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Shipping firms avoid Red Sea as Houthi attacks increase

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Iranian-backed Houthi militants in Yemen have stepped up attacks on vessels in the Red Sea to show their support for Palestinian Islamist group Hamas fighting Israel in Gaza, according to Reuters.

The attacks, targeting a route that allows East-West trade, especially of oil, to use the Suez Canal to save the time and expense of circumnavigating Africa, have pushed some shipping companies to reroute vessels.

Maritime authorities and shipping ministries, including those of Norway and Greece, also warned against sailing in the area.

Below are companies (in alphabetical order) that have decided to pause shipping via the Red Sea:

C.H. ROBINSON

The global logistics group said on December 22 that it had rerouted more than 25 vessels around the Cape of Good Hope over the past week, and that number would likely continue to grow.

“Blank sailings and rate increases are expected to continue across many trades into Q1 of 2024,” it added.

CMA CGM

The French shipping group has rerouted several vessels via the Cape of Good Hope, while instructing other ships that were scheduled to pass through the Red Sea to reach safe areas and pause their journey until further notice. The group said on December 21 it would impose surcharges on shipments due to longer routes.

EURONAV

The Belgian oil tanker firm said on December 18 it would avoid the Red Sea area until further notice.

EVERGREEN

The Taiwanese container shipping line said on December 18 its vessels on regional services to Red Sea ports would sail to safe waters nearby and wait for further notification, while ships scheduled to pass through the Red Sea would be rerouted around the Cape of Good Hope. It also temporarily stopped accepting Israeli cargo.

FRONTLINE

The Norway-based oil tanker group said on December 18 that its vessels would avoid passages through the Red Sea and the Gulf of Aden.

GRAM CAR CARRIERS

The Norwegian shipping company, which specialises in pure car truck carriers, said on December 21 its vessels were restricted from passing through the Red Sea.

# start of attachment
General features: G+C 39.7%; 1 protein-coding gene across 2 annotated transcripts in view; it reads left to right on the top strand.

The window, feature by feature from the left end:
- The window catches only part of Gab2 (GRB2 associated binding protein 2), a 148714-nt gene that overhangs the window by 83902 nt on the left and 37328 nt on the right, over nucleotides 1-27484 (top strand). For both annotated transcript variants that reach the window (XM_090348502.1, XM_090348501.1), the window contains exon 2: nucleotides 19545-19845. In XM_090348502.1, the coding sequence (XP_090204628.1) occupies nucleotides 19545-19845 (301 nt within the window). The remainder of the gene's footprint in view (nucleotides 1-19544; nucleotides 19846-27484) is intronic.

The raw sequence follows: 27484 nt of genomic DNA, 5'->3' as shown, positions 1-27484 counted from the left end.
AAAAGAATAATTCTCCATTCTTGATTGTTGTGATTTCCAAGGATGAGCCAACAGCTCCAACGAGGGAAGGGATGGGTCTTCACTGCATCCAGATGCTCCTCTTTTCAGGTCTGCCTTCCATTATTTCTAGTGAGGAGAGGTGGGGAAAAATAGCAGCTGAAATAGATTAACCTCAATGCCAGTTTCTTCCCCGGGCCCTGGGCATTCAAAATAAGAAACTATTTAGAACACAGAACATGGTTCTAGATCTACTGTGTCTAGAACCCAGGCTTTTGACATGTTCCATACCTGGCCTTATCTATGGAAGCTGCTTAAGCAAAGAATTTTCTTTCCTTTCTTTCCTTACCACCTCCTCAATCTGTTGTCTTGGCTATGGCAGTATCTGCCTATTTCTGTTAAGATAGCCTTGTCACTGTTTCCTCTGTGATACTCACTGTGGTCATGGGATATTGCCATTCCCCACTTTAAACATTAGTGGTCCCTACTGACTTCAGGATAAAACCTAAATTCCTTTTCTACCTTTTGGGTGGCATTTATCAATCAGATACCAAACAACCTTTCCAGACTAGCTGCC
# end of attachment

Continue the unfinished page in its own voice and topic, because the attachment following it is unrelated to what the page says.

HAPAG-LLOYD

The German container shipping line said on December 21 it would reroute 25 ships by the end of the year to avoid the Suez Canal and the Red Sea, adding it would take further decisions at the end of the year.

A projectile believed to be a drone on December 15 struck its vessel sailing close to the coast of Yemen. No crew were injured.

HMM

The South Korean container shipper said on December 19 it had from December 15 ordered its ships from Europe that would normally use the Suez Canal to reroute via the Cape of Good Hope for an indefinite period of time.

HOEGH AUTOLINERS

The Norwegian shipping company said on December 20 it would stop Red Sea transit after the Norwegian Maritime Authority raised its alert for the southern part of the sea to the highest level.

MAERSK

The Danish shipping group paused all shipments through the Red Sea until further notice, following a “near-miss incident” involving its ship. On December 19, Maersk said it would reroute its vessels around the Cape of Good Hope. It will also impose extra charges on container transport on affected routes.

MSC

Mediterranean Shipping Company (MSC) said on December 16 its ships would not transit through the Suez Canal, with some already rerouted via the Cape of Good Hope, a day after two ballistic missiles were fired at its vessel.

OCEAN NETWORK EXPRESS

Ocean Network Express (ONE), a joint venture of Japan’s Mitsui O.S.K. Lines, Nippon Yusen and Kawasaki Kisen Kaisha, said on December 19 it would reroute vessels away from the Suez Canal and the Red Sea. Instead, its ships will navigate around the Cape of Good Hope or temporarily pause their journey and move to safe areas.

OOCL

The Hong Kong-headquartered container group said on December 21 it had guided its vessels to either divert route or suspend sailing to the Red Sea. The company, owned by Orient Overseas (International) Ltd, has also stopped cargo acceptance to and from Israel until further notice.

WALLENIUS WILHELMSEN

The Norwegian shipping group said on December 19 it would halt Red Sea transits until further notice. Rerouting vessels via the Cape of Good Hope will add 1-2 weeks to voyage durations, it said.

YANG MING MARINE TRANSPORT

The Taiwanese container shipping company said on December 18 it would divert ships sailing through the Red Sea and the Gulf of Aden via the Cape of Good Hope for the next two weeks.